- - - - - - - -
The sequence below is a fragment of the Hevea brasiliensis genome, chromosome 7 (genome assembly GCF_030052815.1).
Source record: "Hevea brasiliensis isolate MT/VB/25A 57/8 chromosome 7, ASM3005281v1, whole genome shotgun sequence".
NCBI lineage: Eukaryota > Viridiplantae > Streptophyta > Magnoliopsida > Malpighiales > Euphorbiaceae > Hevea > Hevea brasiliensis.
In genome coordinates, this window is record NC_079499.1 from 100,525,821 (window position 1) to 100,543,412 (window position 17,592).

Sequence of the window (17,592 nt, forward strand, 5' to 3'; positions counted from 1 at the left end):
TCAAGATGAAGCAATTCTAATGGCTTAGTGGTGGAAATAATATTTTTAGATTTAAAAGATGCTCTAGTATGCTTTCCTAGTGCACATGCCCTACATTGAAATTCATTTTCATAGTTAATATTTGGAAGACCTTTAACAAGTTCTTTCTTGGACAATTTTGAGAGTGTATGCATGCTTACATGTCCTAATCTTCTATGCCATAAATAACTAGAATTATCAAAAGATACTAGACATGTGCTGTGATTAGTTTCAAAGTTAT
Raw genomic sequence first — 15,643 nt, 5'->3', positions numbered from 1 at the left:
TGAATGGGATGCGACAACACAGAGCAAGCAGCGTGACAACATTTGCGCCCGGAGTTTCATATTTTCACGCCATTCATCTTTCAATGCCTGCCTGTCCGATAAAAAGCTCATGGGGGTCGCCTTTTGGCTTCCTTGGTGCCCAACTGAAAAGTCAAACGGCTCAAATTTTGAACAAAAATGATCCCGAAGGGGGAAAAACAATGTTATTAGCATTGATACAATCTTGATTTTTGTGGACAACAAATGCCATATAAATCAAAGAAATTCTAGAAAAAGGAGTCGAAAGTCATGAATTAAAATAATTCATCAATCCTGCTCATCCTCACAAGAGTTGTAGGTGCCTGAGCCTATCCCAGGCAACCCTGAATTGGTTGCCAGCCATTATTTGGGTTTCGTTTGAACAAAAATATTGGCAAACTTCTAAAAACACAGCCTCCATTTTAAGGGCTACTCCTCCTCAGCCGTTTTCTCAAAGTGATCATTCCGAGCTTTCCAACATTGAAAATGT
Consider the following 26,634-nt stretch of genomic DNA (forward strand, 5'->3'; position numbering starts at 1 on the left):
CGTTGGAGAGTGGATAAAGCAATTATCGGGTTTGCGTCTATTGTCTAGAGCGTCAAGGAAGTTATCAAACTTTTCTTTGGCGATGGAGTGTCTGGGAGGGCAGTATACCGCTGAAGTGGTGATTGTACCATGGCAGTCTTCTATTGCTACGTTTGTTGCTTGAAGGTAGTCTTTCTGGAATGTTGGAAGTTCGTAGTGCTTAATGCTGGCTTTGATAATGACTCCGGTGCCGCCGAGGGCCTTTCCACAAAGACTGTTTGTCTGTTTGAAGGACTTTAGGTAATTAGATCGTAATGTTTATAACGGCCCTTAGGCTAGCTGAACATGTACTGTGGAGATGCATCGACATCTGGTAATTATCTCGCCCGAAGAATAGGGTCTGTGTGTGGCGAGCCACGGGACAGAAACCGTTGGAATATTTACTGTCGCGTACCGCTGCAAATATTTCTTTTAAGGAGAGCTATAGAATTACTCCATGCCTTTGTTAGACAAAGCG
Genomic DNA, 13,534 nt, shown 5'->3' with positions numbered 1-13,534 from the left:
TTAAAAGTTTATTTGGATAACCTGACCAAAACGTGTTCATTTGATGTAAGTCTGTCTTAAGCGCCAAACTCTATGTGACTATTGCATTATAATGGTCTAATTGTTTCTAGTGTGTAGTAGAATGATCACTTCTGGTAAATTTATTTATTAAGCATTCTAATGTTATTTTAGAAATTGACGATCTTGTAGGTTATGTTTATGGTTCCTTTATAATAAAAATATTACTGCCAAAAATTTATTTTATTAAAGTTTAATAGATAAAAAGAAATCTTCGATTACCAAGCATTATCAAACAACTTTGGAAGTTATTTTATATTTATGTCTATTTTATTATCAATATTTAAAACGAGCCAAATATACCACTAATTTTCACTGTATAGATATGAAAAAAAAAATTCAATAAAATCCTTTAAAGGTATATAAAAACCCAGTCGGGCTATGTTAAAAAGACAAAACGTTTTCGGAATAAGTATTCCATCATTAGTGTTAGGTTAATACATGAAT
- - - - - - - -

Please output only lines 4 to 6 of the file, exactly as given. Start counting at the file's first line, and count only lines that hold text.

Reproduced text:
In genome coordinates, this window is record NC_079499.1 from 100,525,821 (window position 1) to 100,543,412 (window position 17,592).

Sequence of the window (17,592 nt, forward strand, 5' to 3'; positions counted from 1 at the left end):
TCAAGATGAAGCAATTCTAATGGCTTAGTGGTGGAAATAATATTTTTAGATTTAAAAGATGCTCTAGTATGCTTTCCTAGTGCACATGCCCTACATTGAAATTCATTTTCATAGTTAATATTTGGAAGACCTTTAACAAGTTCTTTCTTGGACAATTTTGAGAGTGTATGCATGCTTACATGTCCTAATCTTCTATGCCATAAATAACTAGAATTATCAAAAGATACTAGACATGTGCTGTGATTAGTTTCAAAGTTAT